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Introduction to Millimeter Wave Radar Technology

Anton Varavin - Watch Now - Duration: 15:14

Introduction to Millimeter Wave Radar Technology
Anton Varavin

Millimeter wave (mmWave) is a special class of radar technology that uses short-wavelength electromagnetic waves. Radar systems transmit electromagnetic wave signals that object in their path then reflect. By capturing the reflected signal, a radar system can determine the range, velocity and angle of the objects. mmWave radars transmit signals with a wavelength that is in the millimeter range. This is considered a short wavelength in the electromagnetic spectrum and is one of the advantages of this technology. Indeed, the size of system components such as the antennas required to process mmWave signals is small. Another advantage of short wavelengths is the high accuracy. A mmWave system operating at 76–81 GHz (with a corresponding wavelength of about 4 mm), will have the ability to detect movements that are as small as a fraction of a millimeter. A complete mmWave radar system includes transmit (TX) and receive (RX) radio frequency (RF) components; analog components such as clocking; and digital components such as analog-to-digital converters (ADCs), microcontrollers (MCUs) and digital signal processors (DSPs).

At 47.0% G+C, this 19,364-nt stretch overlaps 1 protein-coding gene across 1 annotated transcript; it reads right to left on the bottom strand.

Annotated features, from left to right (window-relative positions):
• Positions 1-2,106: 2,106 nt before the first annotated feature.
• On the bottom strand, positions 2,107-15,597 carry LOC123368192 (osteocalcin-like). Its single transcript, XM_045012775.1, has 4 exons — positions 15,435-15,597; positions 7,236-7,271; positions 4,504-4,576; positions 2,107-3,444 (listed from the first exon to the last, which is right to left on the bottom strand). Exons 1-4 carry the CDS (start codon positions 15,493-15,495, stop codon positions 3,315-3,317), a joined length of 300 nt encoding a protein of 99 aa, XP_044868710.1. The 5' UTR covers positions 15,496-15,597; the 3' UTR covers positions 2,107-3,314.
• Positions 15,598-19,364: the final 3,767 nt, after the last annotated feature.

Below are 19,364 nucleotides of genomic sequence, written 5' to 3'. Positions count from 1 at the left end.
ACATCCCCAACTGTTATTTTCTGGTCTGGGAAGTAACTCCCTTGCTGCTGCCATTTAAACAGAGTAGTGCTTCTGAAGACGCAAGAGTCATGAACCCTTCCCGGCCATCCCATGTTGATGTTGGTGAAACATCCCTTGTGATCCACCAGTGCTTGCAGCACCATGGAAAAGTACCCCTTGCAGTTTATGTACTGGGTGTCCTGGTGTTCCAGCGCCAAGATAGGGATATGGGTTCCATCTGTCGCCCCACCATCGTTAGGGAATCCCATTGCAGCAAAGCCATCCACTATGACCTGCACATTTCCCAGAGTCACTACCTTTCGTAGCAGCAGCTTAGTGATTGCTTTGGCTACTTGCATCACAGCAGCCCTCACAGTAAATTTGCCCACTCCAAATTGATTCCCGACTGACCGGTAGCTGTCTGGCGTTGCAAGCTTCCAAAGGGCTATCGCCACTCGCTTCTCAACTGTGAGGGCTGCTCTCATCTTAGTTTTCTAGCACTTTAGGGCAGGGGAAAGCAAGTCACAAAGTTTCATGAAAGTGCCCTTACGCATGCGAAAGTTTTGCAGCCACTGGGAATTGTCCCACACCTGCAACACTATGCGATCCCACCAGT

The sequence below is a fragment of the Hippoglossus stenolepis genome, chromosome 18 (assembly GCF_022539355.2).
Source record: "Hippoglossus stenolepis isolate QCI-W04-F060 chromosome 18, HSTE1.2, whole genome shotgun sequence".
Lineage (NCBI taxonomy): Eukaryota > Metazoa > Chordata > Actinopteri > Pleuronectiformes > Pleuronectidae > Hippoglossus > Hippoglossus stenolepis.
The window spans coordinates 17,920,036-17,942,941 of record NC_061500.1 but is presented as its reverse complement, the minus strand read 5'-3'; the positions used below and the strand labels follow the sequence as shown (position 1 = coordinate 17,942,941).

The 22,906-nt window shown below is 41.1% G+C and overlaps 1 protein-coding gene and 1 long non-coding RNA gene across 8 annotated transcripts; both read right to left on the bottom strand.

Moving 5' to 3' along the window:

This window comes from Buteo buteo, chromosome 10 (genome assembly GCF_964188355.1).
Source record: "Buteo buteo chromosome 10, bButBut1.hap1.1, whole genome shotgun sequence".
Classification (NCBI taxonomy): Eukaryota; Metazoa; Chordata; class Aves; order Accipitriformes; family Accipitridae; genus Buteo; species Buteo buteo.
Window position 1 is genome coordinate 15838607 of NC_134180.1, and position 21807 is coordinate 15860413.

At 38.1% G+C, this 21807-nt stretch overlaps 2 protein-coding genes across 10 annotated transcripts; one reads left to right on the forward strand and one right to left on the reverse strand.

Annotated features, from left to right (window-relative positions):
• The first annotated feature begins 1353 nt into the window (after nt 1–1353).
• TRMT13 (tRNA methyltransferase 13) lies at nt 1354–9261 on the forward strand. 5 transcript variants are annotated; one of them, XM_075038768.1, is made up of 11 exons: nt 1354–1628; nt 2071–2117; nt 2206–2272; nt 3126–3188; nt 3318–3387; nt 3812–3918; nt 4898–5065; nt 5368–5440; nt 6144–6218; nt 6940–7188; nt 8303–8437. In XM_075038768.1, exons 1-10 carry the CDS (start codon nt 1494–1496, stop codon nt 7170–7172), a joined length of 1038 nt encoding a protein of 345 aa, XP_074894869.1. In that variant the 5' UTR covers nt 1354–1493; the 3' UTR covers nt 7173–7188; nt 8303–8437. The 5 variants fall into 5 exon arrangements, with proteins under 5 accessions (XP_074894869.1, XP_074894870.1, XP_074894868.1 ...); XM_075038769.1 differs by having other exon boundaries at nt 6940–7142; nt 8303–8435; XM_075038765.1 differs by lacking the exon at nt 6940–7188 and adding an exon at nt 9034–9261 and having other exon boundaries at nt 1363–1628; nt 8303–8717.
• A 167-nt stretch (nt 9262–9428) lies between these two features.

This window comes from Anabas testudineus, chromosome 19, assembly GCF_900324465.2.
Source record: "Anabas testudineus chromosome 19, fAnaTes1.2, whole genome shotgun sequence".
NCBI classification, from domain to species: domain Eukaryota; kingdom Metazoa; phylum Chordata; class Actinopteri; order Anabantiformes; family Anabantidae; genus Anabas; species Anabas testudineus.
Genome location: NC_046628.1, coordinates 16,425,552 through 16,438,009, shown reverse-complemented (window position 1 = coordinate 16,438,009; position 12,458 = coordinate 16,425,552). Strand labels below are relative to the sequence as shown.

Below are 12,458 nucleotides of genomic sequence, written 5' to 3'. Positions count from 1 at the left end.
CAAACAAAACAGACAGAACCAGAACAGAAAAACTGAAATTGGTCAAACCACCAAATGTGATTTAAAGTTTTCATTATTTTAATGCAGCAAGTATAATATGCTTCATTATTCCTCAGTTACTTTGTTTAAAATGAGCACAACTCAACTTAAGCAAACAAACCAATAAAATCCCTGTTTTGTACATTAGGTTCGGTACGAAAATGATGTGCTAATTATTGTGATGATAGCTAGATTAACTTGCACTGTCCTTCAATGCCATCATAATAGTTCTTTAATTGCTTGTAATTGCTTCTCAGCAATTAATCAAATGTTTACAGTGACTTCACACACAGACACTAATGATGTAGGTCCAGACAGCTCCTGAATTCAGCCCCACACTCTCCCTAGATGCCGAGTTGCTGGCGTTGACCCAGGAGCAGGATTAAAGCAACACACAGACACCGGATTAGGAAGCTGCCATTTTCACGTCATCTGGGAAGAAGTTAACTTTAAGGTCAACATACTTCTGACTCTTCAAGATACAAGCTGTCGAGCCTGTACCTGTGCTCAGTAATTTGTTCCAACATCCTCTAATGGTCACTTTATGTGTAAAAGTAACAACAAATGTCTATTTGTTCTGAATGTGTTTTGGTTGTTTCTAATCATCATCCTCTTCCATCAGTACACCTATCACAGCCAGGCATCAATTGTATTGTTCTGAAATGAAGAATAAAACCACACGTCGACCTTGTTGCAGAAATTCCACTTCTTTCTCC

• Introduction to millimeter wave radar technology
  • Advantages of using radar as a sensing device
  • Collecting datasets for neural network
  • CNN neural network for micro-Doppler signatures
  • point cloud-based approach
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Score: 0 | 3 months ago | no reply

That is a pretty fascinating overview of what can be determined from mm radar measurements! One question I had was what type of maximum range does a typical conventional mm radar system have? Does it measure over several meters, or can it make measurements over 100s of meters? Thank you.

Score: 0 | 5 months ago | no reply

This looks really interesting - mixing natural analogue with artificial bits ... I'll feedback once I've reviewed slides ... could take a few days with EOC2023 in progress. Thanks!